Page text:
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The Chevy Bolt EV seemed to finally be GM’s breakthrough electric car. Its numbers have maintained around 20,000 per year, with that many having sold already in 2021. Yet, clouded under a nasty recall of every Bolt built to prevent fires, owners are “unnerved” about owning one. Now, some are demanding GM buy back their Bolt and let them live in peace.

Some Bolt owners are calling their EVs “firebombs”

The Detroit Free Press talked with a number of Bolt owners to get a feel for where they stood in this whole fire recall mess. Responses weren’t pretty. Most of the respondents were worried about parking their Bolts in a garage, or even near their house. Some called them “firebombs.” Yikes!

When GM expanded their recall to every single Bolt ever made last month, that adds up to 141,000 altogether. Battery defects are resulting in random fires. GM has not released the specifics of how those fires actually started, but it is directing a finger at manufacturer LG Chem. 

Now, GM says it, and LG Chem, have “hundreds of people” working every day to help determine what is causing these fires. Last Friday, a GM spokesperson to the Freep the company is “still working with LG on manufacturing process updates.” That’s a bit surprising as GM stated on August 30 that it did not have confidence the “LG Chem could make a defect-free battery.” 

GM has no confidence in the Bolt battery maker LG Chem

That is why GM hasn’t initiated a schedule for taking in your Bolt. As of today, it has no confidence in LG Chem. So those with Bolts need to use them gingerly. And don’t park them in an enclosed structure.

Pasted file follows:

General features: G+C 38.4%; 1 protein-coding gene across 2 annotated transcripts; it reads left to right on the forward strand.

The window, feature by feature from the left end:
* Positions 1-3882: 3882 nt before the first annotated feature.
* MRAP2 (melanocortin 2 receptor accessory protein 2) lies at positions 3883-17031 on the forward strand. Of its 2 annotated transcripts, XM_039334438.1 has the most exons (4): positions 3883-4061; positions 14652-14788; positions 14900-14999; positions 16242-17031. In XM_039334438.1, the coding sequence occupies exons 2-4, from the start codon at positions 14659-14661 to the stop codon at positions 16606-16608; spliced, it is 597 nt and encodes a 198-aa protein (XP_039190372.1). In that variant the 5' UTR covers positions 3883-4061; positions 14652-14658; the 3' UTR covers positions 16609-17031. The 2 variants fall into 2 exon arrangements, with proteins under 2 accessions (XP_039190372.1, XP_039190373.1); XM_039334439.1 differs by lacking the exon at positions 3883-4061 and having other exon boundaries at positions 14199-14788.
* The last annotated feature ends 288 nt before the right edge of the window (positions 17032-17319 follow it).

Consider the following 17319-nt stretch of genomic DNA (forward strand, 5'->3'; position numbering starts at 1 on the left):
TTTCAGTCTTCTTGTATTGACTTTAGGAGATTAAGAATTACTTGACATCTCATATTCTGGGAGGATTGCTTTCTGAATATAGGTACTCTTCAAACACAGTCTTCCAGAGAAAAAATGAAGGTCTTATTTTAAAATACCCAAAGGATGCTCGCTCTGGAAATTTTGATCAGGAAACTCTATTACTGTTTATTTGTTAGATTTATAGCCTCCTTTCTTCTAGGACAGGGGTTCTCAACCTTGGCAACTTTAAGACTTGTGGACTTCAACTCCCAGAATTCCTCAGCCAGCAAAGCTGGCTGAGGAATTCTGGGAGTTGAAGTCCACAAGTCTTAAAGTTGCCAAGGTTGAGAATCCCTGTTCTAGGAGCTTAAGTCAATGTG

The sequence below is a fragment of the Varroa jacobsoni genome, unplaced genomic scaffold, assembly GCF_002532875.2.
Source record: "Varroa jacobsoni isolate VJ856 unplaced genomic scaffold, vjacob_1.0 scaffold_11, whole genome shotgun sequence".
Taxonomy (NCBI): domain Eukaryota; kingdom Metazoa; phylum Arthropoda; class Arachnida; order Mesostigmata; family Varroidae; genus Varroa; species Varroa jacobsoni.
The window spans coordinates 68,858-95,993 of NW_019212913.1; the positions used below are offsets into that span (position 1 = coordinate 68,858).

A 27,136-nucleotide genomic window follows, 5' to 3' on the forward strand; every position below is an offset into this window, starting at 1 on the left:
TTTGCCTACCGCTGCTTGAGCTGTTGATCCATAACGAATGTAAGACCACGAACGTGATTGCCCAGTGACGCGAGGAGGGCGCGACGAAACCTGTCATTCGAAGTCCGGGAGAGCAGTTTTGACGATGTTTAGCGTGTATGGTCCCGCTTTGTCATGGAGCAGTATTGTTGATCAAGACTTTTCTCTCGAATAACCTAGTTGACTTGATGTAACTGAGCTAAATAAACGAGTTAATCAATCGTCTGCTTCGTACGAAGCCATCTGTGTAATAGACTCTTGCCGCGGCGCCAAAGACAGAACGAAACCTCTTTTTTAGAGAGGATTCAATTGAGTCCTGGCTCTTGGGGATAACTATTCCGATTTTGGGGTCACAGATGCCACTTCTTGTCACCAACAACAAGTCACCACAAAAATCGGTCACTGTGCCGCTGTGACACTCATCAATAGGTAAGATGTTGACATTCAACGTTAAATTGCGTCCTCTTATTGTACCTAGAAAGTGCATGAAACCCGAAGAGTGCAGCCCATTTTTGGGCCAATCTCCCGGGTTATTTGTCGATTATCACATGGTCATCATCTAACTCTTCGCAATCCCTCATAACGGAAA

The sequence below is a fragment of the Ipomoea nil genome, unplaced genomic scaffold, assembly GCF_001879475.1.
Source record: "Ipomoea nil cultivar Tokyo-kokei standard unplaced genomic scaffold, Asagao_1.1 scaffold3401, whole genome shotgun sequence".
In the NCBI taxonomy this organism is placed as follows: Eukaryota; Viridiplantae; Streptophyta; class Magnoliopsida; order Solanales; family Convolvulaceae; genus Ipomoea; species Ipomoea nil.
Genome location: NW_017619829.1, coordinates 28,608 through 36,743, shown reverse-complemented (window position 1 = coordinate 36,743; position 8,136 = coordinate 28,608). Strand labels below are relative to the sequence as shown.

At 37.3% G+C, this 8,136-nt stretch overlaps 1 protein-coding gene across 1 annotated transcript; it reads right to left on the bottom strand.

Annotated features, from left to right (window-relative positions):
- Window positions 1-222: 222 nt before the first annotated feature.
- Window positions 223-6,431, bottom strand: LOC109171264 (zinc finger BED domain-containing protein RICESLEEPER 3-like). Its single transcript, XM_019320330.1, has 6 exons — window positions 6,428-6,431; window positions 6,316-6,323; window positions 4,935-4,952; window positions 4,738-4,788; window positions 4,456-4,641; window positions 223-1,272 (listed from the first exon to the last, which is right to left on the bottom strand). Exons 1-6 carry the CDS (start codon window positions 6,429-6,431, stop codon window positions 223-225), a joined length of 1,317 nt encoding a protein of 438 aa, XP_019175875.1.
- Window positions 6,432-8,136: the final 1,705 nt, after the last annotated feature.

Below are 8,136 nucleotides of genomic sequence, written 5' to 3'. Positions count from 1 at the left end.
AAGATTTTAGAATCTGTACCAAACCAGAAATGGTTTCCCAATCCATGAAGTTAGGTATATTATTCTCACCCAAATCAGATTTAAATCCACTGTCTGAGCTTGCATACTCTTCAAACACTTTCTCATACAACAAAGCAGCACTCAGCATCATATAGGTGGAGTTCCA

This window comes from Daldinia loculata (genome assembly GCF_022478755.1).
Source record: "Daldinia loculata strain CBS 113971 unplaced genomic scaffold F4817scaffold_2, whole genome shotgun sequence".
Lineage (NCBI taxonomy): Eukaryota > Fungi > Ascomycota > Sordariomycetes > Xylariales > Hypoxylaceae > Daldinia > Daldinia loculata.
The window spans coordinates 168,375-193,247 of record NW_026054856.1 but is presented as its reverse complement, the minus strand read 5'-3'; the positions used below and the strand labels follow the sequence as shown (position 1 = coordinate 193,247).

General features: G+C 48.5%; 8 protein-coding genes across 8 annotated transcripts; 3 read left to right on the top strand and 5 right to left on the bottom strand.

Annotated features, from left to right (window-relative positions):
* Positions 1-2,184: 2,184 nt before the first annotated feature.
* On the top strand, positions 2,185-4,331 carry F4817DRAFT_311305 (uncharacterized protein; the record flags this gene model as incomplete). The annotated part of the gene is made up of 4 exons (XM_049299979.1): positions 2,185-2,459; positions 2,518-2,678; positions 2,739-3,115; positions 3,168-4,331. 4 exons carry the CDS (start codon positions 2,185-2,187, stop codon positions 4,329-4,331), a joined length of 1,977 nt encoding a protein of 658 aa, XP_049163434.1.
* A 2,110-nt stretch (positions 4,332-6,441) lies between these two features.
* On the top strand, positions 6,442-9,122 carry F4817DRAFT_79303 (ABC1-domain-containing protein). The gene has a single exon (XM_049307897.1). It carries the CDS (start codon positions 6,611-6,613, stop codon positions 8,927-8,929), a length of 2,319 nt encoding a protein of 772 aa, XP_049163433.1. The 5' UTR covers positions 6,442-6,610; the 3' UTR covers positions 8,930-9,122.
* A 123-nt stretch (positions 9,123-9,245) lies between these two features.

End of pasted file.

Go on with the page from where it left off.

So far, GM has found two defects that could be causing battery fires. Happening at each of its plants in South Korea and Michigan, it has found a torn anode tab and a folded separator. The issues have been discovered in all years of batteries. According to Inside EVs, older models get a complete battery pack change, while newer ones see affected modules replaced. 

The owners’ reward for waiting is not having a campfire erupt inside their garage and an eight-year/100,000-mile warranty. But, there are things owners need to do to make for safer Bolt ownership until the time comes when there is a solution. Following these simple steps helps lessen the chance of your Bolt turning into charcoal.

Here’s what you need to do if you’re an owner

First, only charge a Bolt to 90 percent. Don’t let the battery get below 70 miles of range before recharging. You shouldn’t charge your Bolt overnight. And don’t park it in an enclosed structure. But those requirements put added limitations on the Bolt.

By following GM’s recommendations, which you should, you are lowering your range roughly to around 140-150 miles. That’s about 100 miles less range than what you signed up for. And if you need to charge overnight to get that 140 miles of range the next morning, you’ll need to figure out a way you can charge it during the day. 

None of these are insurmountable. Especially when it comes to one’s safety. But owners are hoping this discovery period doesn’t last too long.